Very bloody indeed.
Actually, the Counterjihad is the best friend the average Muslim could have. Forcing the adherents of basic Islam 101 to reflect upon their intolerant, uncivil and deadly behavior, is not only a good thing for the West, but for the entire Muslim world as a whole. For this is how we think of them, as barbarians, and most desperately want them to join the sane, tolerant, freedom loving world, whether they come kicking and screaming, or even quietly.
Reminder: Jihad Makes Islam’s Borders, and Innards, Bloody
December 9th, 2013 (33 seconds ago) by Andrew Bostom |
As of Sunday December 8, 2013, there were at least 22,023 documented fatal terror attacks committed by Muslims since the cataclysmic acts of jihad terrorism on 9/11/2001. This is by nature a gross underestimate given the horrific level of jihad violence across the globe, which has gone underreported. [ref 1]
Dr. Tina Magaard—a Sorbonne-trained linguist specializing in textual analysis—published detailed research findings in 2005 [ref 1a] (summarized in 2007) [ref 2] comparing the foundational texts of ten major religions. Magaard concluded from her hard data–driven analyses:
The texts in Islam distinguish themselves from the texts of other religions by encouraging violence and aggression against people with other religious beliefs to a larger degree [emphasis added]. There are also straightforward calls for terror. This has long been a taboo in the research into Islam, but it is a fact that we need to deal with. [ref 3]
For example, in her 2007 essay “Fjendebilleder og voldsforestillinger i islamiske grundtekster” [“Images of enemies and conceptions of violence in Islamic core scriptures”], Magaard observed,
There are 36 references in the Koran to expressions derived from the root qa-ta-la, which indicates fighting, killing or being killed. The expressions derived from the root ja-ha-da, which the word jihad stems from, are more ambiguous since they mean “to struggle” or “to make an effort” rather than killing. Yet almost all of the references derived from this root are found in stories that leave no room for doubt regarding the violent nature of this struggle. Only a single ja-ha-da reference (29:6) explicitly presents the struggle as an inner, spiritual phenomenon, not as an outwardly (usually military) phenomenon. But this sole reference does not carry much weight against the more than 50 references to actual armed struggle in the Koran, and even more in the Hadith.[ref 4]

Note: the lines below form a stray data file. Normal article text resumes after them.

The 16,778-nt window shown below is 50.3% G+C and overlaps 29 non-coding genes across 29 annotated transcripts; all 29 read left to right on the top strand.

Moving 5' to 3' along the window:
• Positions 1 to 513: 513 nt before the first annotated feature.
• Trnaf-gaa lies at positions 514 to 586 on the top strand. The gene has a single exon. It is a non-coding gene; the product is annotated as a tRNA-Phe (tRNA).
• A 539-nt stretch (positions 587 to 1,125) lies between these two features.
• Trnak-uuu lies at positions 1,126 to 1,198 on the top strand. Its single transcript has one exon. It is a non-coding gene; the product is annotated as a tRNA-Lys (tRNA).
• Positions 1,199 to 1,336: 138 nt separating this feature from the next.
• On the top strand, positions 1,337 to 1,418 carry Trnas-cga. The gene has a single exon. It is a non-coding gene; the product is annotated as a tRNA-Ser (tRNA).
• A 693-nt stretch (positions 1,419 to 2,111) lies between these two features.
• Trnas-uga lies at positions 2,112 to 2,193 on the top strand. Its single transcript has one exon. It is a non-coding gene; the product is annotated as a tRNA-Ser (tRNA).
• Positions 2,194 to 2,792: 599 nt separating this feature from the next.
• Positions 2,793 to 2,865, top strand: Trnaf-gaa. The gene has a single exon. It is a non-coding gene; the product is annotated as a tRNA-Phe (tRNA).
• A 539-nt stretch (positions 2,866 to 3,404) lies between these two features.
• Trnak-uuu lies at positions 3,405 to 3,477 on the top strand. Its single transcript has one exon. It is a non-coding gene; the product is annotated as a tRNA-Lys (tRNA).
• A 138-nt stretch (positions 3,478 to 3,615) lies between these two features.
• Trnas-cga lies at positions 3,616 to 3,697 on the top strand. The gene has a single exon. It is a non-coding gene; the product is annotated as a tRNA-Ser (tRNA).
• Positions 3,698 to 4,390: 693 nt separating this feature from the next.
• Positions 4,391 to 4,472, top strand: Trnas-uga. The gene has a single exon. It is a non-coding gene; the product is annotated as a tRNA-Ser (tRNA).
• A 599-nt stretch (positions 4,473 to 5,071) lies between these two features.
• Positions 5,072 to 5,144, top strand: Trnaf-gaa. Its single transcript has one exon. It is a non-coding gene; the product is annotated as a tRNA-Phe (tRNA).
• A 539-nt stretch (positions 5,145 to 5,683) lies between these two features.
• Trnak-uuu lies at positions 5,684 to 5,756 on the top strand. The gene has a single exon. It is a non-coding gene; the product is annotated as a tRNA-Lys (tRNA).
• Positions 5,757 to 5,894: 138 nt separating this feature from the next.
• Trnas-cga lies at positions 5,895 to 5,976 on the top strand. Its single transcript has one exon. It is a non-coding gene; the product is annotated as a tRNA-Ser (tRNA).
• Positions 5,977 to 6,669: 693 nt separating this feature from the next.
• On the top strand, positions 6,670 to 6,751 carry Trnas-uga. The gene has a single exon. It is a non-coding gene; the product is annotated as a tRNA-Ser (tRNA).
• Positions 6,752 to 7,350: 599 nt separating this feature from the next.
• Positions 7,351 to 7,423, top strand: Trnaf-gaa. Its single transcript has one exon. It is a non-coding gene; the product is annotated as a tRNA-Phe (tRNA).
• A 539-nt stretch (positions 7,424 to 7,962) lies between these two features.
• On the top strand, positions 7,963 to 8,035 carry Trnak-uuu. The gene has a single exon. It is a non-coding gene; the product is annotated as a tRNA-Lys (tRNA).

My own copiously documented The Legacy of Jihad describes the doctrinal rationale for Islam’s sacralized jihad violence, and its historical manifestations, across an uninterrupted continuum from the seventh-century advent of the Muslim creed through the present. Consistent with Magaard’s textual analysis, I cite the independent study of Australian linguist and renowned Arabic to English translator Paul Stenhouse, who maintained the root of the word jihad appears forty times in the Koran. With four exceptions, all the other thirty-six usages in the Koran and in subsequent Islamic understanding to both Muslim luminaries—the greatest jurists and scholars of classical Islam—and to ordinary people meant and means, as described by the seminal Arabic lexicographer E. W. Lane: “He fought, warred or waged war against unbelievers and the like.” [ref 5]
Muhammad himself waged a series of bloody, proto-jihad campaigns to subdue the Jews, Christians, and pagans of Arabia. Numerous modern-day pronouncements by leading Muslim theologians confirm (see for example, Yusuf Al-Qaradawi’s “The Prophet Muhammad as a Jihad Model” [ref 6]) that Muhammad has been the major inspiration for jihadism, past and present. Jihad was pursued century after century because it embodied an ideology and a jurisdiction. Both were formally conceived by Muslim jurisconsults and theologians from the eighth to ninth centuries onward, based on their interpretation of Koranic verses and long chapters in the canonical hadith, or acts and sayings of Muhammad. My own research also confirmed Magaard’s observation that the canonical hadith, whose significance to both Islam’s foundational jurists, and individual Muslims, as a permanent guide to pious behavior remains equivalent to the Koran, [ref 7] contains extensive, detailed discussions rationalizing jihad war, with a particular emphasis on jihad martyrdom. [ref 8]